In my last post, I wrote about Dr. Jack Geller of the University of Minnesota and his research into Internet and broadband adoption in rural areas of his state. Minnesota has made remarkable progress this decade at extending broadband access. In 2001, only 6% of rural homes had a broadband connection. By 2010, 68% had one. But older citizens have not joined the party. Overall, almost 70% of Internet non-adopters are 65 years of age or older.
A great deal of attention is paid to digital inclusion of the elderly – for perfectly good reasons – but I believe that the digital exclusion of another group is far more important. That group consists of the chronically poor: those with low income, poor education and little prospect of any improvement in their lives or those of their children. Entrenched, multi-generational poverty is a stain on the life of communities everywhere, but most of all in the industrialized nations with their immense wealth and power to affect the lives of citizens. The causes are multiple and complex. Being a member of an ethnic or racial minority with a history of exclusion increases the odds but is hardly conclusive. More powerful are culture, personal expectations and day-to-day habits. Such poverty persists because the conditions for it are created anew when each child is born. The cycle of poverty is refreshed each morning in the mind, through habits of thought and feeling that are stronger than chains. The British have a wonderful phrase to describe their problem population: "not in work." They might just as well say "not in the world," at least as the rest of us define our existence.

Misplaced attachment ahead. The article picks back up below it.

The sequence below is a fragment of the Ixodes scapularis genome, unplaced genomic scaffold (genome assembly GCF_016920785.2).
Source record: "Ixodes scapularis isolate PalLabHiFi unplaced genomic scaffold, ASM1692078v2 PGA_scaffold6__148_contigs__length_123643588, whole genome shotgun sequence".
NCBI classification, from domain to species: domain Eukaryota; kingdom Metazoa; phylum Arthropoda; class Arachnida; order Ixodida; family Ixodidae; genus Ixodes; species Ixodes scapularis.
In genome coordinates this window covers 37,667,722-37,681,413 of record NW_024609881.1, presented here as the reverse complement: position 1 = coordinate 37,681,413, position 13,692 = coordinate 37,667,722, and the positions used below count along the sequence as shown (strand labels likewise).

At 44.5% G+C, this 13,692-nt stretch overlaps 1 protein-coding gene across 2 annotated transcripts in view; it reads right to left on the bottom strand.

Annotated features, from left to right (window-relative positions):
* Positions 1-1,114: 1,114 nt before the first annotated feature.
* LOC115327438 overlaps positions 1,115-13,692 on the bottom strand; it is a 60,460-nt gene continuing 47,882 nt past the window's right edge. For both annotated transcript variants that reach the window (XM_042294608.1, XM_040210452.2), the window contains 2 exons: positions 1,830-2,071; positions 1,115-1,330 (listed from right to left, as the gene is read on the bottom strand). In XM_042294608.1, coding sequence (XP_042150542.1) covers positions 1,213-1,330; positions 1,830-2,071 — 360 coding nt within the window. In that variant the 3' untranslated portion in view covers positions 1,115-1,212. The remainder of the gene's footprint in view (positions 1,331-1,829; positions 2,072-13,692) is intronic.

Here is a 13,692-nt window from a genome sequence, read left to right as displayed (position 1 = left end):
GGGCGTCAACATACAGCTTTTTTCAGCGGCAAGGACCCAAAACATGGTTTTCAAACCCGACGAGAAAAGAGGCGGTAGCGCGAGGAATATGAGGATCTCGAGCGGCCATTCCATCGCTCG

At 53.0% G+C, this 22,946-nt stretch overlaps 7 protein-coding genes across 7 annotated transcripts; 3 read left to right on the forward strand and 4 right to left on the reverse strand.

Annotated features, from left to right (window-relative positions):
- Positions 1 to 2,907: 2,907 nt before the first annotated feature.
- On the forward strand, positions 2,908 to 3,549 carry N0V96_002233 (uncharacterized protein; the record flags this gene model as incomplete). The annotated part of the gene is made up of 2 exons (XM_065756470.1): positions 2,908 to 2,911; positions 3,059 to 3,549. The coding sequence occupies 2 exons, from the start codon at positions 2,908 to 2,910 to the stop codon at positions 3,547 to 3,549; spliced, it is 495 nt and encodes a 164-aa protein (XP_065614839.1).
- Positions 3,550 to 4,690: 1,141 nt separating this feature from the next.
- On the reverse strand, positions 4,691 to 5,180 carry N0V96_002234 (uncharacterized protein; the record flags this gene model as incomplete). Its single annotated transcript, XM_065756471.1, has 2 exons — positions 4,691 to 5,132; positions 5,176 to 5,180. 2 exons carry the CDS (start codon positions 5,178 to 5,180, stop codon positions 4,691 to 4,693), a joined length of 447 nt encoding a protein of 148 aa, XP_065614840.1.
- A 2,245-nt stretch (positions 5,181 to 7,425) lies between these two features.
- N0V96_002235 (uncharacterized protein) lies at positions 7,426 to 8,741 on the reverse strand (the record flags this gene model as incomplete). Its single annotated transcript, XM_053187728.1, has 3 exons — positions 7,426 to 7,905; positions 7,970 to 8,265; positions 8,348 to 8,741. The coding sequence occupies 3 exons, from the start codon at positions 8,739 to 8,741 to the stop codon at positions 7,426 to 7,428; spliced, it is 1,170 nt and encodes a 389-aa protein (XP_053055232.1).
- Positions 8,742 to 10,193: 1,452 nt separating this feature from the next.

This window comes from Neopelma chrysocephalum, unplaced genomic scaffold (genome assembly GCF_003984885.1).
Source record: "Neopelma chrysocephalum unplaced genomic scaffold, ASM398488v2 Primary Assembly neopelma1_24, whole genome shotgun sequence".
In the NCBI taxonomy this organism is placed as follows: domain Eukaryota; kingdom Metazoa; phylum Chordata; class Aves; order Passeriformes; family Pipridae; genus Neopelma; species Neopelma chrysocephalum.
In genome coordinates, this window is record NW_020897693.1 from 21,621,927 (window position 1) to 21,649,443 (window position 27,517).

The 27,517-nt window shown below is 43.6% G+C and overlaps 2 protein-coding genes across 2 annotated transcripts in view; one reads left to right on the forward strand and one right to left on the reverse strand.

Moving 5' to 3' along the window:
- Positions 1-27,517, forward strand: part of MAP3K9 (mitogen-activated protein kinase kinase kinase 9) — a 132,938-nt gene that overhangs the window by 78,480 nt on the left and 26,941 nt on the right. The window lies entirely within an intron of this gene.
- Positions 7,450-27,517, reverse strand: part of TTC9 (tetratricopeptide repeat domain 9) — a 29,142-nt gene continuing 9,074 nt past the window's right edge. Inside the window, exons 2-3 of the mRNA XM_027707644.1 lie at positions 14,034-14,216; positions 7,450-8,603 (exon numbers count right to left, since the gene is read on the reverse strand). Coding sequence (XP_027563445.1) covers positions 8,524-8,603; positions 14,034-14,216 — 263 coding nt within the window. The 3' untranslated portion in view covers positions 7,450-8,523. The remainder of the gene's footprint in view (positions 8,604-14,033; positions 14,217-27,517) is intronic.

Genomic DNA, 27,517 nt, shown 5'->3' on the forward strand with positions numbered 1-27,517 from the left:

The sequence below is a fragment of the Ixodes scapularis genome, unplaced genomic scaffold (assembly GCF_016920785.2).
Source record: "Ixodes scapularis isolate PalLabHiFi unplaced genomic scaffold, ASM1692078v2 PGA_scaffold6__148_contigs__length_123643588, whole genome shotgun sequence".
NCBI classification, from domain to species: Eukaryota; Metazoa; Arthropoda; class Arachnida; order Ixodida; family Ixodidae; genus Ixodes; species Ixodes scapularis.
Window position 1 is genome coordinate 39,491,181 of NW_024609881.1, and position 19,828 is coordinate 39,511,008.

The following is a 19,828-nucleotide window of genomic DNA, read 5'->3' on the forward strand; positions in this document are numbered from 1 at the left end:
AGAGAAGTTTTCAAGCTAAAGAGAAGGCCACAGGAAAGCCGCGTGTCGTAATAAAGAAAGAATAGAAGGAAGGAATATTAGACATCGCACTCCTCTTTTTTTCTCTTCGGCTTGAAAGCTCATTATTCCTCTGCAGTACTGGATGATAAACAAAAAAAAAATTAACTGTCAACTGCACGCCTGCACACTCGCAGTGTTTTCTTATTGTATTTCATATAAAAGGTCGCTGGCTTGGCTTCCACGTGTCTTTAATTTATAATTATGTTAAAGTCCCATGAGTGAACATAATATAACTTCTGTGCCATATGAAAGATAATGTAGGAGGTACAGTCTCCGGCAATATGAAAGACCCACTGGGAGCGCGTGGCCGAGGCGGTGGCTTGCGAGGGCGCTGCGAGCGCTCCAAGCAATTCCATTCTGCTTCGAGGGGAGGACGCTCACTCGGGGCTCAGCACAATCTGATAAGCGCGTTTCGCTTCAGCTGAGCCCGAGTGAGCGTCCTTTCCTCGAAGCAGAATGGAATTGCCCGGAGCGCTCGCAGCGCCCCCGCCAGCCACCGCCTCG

For the permanently poor, digital technologies risk making things worse. If being digitally literate becomes a prerequisite for work, civic engagement, entertainment and even shopping, the bar is raised further for those who are not. That is morally wrong. It is also a big problem in practical terms. Excluding people costs money – for social services, acute healthcare and criminal justice – that is effectively a tax on everyone else. A famous study of the impact of early childhood education in the US, called the High/Scope Perry Preschool Program, followed a sample group of poor children for 40 years. As youngsters, they took part in an intensive and expensive preschool program designed to equip them with basic life skills that they would not learn at home. The cost was $15,600 per child in 2000 dollars. The return on investment was a staggering $243,700 or 1525%, of which 75% went to the rest of us in the form of crime reduction, increased tax revenue, lower secondary education costs and savings on social services.
But here's the rub. We still don't know very much about how to attack digital exclusion for the chronically poor. The communities that we have studied offer useful insights and glimmers of hope, but no ready-made solutions.